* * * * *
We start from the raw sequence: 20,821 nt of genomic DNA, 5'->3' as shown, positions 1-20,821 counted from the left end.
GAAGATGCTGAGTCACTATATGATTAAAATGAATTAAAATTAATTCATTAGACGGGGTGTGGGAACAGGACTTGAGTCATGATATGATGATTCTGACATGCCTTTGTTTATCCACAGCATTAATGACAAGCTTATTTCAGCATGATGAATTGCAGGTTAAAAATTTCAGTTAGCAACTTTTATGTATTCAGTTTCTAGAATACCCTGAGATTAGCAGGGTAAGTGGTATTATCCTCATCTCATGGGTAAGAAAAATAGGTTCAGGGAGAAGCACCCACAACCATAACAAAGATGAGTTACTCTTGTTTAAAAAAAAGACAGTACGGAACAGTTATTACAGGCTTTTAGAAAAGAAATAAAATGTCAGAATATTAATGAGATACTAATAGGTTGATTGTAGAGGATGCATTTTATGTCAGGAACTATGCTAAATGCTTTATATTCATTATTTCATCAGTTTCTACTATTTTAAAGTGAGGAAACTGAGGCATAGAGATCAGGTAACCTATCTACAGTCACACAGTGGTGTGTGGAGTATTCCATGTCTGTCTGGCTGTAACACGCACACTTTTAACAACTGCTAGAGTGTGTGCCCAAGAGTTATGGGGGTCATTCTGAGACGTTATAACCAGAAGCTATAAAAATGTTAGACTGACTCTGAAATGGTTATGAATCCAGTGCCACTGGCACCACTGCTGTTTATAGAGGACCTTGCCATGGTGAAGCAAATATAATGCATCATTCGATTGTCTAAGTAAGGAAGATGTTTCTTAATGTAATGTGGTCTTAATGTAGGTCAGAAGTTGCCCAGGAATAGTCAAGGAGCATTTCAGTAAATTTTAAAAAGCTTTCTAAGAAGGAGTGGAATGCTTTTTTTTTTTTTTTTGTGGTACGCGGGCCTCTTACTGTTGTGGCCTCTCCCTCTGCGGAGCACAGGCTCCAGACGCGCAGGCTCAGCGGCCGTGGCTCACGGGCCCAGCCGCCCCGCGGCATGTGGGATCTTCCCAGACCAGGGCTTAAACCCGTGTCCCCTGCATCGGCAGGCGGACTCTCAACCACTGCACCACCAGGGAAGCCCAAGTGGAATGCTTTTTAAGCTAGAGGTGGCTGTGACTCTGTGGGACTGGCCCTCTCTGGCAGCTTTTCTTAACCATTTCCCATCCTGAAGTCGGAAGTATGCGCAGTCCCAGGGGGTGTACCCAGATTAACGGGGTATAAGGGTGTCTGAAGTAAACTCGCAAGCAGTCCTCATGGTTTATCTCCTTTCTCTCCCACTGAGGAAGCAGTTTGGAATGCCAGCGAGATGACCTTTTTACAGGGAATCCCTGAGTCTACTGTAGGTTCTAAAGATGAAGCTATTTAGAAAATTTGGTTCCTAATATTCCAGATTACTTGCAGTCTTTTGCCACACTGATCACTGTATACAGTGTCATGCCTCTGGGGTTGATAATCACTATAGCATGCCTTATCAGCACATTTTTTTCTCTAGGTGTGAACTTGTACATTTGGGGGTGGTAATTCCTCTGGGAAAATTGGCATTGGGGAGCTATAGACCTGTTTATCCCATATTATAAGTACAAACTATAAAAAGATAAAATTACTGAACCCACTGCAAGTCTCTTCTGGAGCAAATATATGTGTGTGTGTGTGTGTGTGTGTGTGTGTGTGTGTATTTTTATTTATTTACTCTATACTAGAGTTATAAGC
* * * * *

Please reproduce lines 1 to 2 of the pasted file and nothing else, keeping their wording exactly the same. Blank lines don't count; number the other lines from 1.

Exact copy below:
We start from the raw sequence: 20,821 nt of genomic DNA, 5'->3' as shown, positions 1-20,821 counted from the left end.
GAAGATGCTGAGTCACTATATGATTAAAATGAATTAAAATTAATTCATTAGACGGGGTGTGGGAACAGGACTTGAGTCATGATATGATGATTCTGACATGCCTTTGTTTATCCACAGCATTAATGACAAGCTTATTTCAGCATGATGAATTGCAGGTTAAAAATTTCAGTTAGCAACTTTTATGTATTCAGTTTCTAGAATACCCTGAGATTAGCAGGGTAAGTGGTATTATCCTCATCTCATGGGTAAGAAAAATAGGTTCAGGGAGAAGCACCCACAACCATAACAAAGATGAGTTACTCTTGTTTAAAAAAAAGACAGTACGGAACAGTTATTACAGGCTTTTAGAAAAGAAATAAAATGTCAGAATATTAATGAGATACTAATAGGTTGATTGTAGAGGATGCATTTTATGTCAGGAACTATGCTAAATGCTTTATATTCATTATTTCATCAGTTTCTACTATTTTAAAGTGAGGAAACTGAGGCATAGAGATCAGGTAACCTATCTACAGTCACACAGTGGTGTGTGGAGTATTCCATGTCTGTCTGGCTGTAACACGCACACTTTTAACAACTGCTAGAGTGTGTGCCCAAGAGTTATGGGGGTCATTCTGAGACGTTATAACCAGAAGCTATAAAAATGTTAGACTGACTCTGAAATGGTTATGAATCCAGTGCCACTGGCACCACTGCTGTTTATAGAGGACCTTGCCATGGTGAAGCAAATATAATGCATCATTCGATTGTCTAAGTAAGGAAGATGTTTCTTAATGTAATGTGGTCTTAATGTAGGTCAGAAGTTGCCCAGGAATAGTCAAGGAGCATTTCAGTAAATTTTAAAAAGCTTTCTAAGAAGGAGTGGAATGCTTTTTTTTTTTTTTTTGTGGTACGCGGGCCTCTTACTGTTGTGGCCTCTCCCTCTGCGGAGCACAGGCTCCAGACGCGCAGGCTCAGCGGCCGTGGCTCACGGGCCCAGCCGCCCCGCGGCATGTGGGATCTTCCCAGACCAGGGCTTAAACCCGTGTCCCCTGCATCGGCAGGCGGACTCTCAACCACTGCACCACCAGGGAAGCCCAAGTGGAATGCTTTTTAAGCTAGAGGTGGCTGTGACTCTGTGGGACTGGCCCTCTCTGGCAGCTTTTCTTAACCATTTCCCATCCTGAAGTCGGAAGTATGCGCAGTCCCAGGGGGTGTACCCAGATTAACGGGGTATAAGGGTGTCTGAAGTAAACTCGCAAGCAGTCCTCATGGTTTATCTCCTTTCTCTCCCACTGAGGAAGCAGTTTGGAATGCCAGCGAGATGACCTTTTTACAGGGAATCCCTGAGTCTACTGTAGGTTCTAAAGATGAAGCTATTTAGAAAATTTGGTTCCTAATATTCCAGATTACTTGCAGTCTTTTGCCACACTGATCACTGTATACAGTGTCATGCCTCTGGGGTTGATAATCACTATAGCATGCCTTATCAGCACATTTTTTTCTCTAGGTGTGAACTTGTACATTTGGGGGTGGTAATTCCTCTGGGAAAATTGGCATTGGGGAGCTATAGACCTGTTTATCCCATATTATAAGTACAAACTATAAAAAGATAAAATTACTGAACCCACTGCAAGTCTCTTCTGGAGCAAATATATGTGTGTGTGTGTGTGTGTGTGTGTGTGTGTGTGTATTTTTATTTATTTACTCTATACTAGAGTTATAAGC